Writers, MPs and Lords were welcomed back to the House of Commons for the first All Party Writers Group (APWG) Winter Reception since 2019 on 7 December.
The event celebrated the winners of both the Authors’ Licensing and Collecting Society (ALCS) – sponsored Educational Writers’ Award and the Ruth Rendell Award for Literacy, as well as discussing the APWG’s most recent report released in May 2021.
The evening kicked off with opening remarks from Chair of the APWG, Giles Watling MP, who discussed the APWG’s ‘Supporting Writers through the Covid-19 crisis and beyond’ report which made recommendations to the Government based on a supplementary inquiry held in November 2020.
Witnesses came from across the writing sector with representatives from the Society of Authors, the Writers’ Guild of Great Britain and authors themselves such as Poppy Corbett, a script writer, who also attended the Winter Reception.
The recommendations include:
- Increasing the overall fund for Public Lending Right as a fair and simple way to support all authors, particularly those beyond bestsellers.
- Securing ongoing targeted support for creators instead of funding that is limited to buildings and institutions.
- Creating a level playing field between high street bookshops and online retailers to help ensure a healthy supply chain in the book market
- Increasing opportunity for individuals from all backgrounds and areas of the UK to become a writer
- Protecting and promote the UK’s gold standard copyright regime – the confluence of Brexit and the pandemic has been a time of upheaval, we need to ensure that authors are protected to avoid any potential exploitation
Recently, the APWG has followed up on the first recommendation, in light of the Autumn Spending Review, by sending a letter to the Treasury asking for an increase to Public Lending Right.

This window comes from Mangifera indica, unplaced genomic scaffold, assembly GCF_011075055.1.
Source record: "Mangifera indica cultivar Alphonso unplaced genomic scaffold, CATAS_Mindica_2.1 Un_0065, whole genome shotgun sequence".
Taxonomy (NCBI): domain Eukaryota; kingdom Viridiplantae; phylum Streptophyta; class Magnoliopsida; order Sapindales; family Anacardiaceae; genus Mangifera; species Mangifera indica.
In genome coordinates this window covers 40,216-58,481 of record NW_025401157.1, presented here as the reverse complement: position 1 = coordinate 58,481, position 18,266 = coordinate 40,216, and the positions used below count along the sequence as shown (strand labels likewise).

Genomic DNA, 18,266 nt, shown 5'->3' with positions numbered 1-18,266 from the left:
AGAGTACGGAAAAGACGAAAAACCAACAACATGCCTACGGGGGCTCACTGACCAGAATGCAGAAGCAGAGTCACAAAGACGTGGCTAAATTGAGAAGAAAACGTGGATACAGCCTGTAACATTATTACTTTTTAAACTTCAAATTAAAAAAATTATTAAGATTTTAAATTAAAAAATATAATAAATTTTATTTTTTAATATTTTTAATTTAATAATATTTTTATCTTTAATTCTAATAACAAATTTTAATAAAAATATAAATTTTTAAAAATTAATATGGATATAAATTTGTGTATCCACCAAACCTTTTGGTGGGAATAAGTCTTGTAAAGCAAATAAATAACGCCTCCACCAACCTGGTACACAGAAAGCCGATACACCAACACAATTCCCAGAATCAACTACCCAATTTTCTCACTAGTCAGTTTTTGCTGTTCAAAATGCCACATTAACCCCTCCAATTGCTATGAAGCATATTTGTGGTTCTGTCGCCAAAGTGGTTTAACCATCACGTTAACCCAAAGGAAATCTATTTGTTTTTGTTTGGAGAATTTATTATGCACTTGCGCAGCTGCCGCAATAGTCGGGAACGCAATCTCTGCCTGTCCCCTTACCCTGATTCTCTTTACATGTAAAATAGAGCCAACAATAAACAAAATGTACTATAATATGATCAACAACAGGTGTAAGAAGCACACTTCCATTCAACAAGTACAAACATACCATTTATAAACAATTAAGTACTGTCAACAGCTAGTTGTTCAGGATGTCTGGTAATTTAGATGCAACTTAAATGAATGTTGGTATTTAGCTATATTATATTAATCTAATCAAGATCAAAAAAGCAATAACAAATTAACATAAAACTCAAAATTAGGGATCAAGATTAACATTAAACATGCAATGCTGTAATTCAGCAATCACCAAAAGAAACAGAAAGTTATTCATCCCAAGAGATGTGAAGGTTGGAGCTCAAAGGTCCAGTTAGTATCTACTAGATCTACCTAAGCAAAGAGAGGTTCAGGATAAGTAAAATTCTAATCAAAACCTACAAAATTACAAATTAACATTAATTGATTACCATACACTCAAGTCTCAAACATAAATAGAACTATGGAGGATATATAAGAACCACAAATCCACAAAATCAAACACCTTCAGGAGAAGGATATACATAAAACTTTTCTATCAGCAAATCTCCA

Chair of the APWG, Giles Watling MP stated:
“It is always the writer that starts everything, everything we do. We are so dependent on you.
This group has been around since 2007 and we have sixty five members from both the Lords and the Commons. The whole point is to bring to Parliament’s attention what it is you do and how important you are to the British way of life and to British soft power around the world, and to make sure you are always at the forefront of our thinking.”
The Secretary of State for Digital, Culture, Media and Sport, Rt Hon Nadine Dorries, sent her apologies for not being able to make the reception and offered her support for the work of the Group through an online video, in which she said:
“As an author myself I know the blood, sweat and tears that go into every novel, play and script. I know the APWG has done great work advocating for writers over the year, particularly over the pandemic. As your report highlights, Covid has made it incredibly difficult for writers to carry on creating and making a reasonable living from their work.
I know it has had a knock-on impact on access and diversity. I have been very lucky to get into the world of writing and as we recover from the pandemic I want to make sure that we bounce back stronger than ever by opening the doors to new faces and voices.”
The ALCS Educational Writers’ Award was presented to the winner Sarah Maycock for her book “Sometimes I Feel…” by the Minister for Arts, Lord Parkinson, who recognised the contribution that writers continue to make to the wider cultural landscape. He stated in his remarks:
“We want the creative industries to continue growing just as quickly as they were before the pandemic, at twice the rate of the wider economy. We want creators to be fairly remunerated for their hard work across publishing, music and television. We want people in the sector to feel safe in the workplace without fear of bullying or harassment. We want the creative industries to be viewed as a positive career choice for school leavers which offer flexibility, high pay and opportunities for development.”
The winner of the Ruth Rendell Award was the inspirational Young People’s Laureate for London 2020/21, Cecilia Knapp, who received the prize for her outstanding contribution to literacy levels in the UK. Knapp has delivered various residencies for young people as part of her role as Spread the Word’s Young People’s Laureate, led free online workshops, and worked with young girls to explore issues such as #MeToo. She was grateful for the award, saying:
“The joy, recognition and empathy that comes from reading and the empowerment, self-discovery and expression that writing enables should be felt by everybody”
The APWG will continue to push for the changes highlighted in the recommendations above to ensure writers, like Cecilia Knapp, can continue to make a difference to today’s society.